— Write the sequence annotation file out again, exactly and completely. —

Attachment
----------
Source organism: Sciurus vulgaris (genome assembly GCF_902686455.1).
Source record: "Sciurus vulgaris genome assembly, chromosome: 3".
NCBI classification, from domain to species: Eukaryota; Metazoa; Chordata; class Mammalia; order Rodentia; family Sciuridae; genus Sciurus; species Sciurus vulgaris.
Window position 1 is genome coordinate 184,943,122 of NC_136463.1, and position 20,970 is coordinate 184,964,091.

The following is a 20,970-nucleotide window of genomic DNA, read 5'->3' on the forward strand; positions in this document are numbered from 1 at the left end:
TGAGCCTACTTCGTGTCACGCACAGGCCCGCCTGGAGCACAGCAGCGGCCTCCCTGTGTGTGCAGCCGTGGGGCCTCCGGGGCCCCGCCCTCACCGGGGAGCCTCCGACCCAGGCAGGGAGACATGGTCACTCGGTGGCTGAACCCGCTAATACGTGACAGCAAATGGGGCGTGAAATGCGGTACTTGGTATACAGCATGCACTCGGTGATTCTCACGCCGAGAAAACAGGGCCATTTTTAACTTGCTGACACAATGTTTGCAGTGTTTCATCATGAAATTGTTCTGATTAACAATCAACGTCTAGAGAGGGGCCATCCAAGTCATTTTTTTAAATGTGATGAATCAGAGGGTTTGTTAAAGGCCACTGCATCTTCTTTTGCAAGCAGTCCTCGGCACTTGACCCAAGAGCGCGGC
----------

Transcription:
Source organism: Sciurus vulgaris (genome assembly GCF_902686455.1).
Source record: "Sciurus vulgaris genome assembly, chromosome: 3".
NCBI classification, from domain to species: Eukaryota; Metazoa; Chordata; class Mammalia; order Rodentia; family Sciuridae; genus Sciurus; species Sciurus vulgaris.
Window position 1 is genome coordinate 184,943,122 of NC_136463.1, and position 20,970 is coordinate 184,964,091.

The following is a 20,970-nucleotide window of genomic DNA, read 5'->3' on the forward strand; positions in this document are numbered from 1 at the left end:
TGAGCCTACTTCGTGTCACGCACAGGCCCGCCTGGAGCACAGCAGCGGCCTCCCTGTGTGTGCAGCCGTGGGGCCTCCGGGGCCCCGCCCTCACCGGGGAGCCTCCGACCCAGGCAGGGAGACATGGTCACTCGGTGGCTGAACCCGCTAATACGTGACAGCAAATGGGGCGTGAAATGCGGTACTTGGTATACAGCATGCACTCGGTGATTCTCACGCCGAGAAAACAGGGCCATTTTTAACTTGCTGACACAATGTTTGCAGTGTTTCATCATGAAATTGTTCTGATTAACAATCAACGTCTAGAGAGGGGCCATCCAAGTCATTTTTTTAAATGTGATGAATCAGAGGGTTTGTTAAAGGCCACTGCATCTTCTTTTGCAAGCAGTCCTCGGCACTTGACCCAAGAGCGCGGC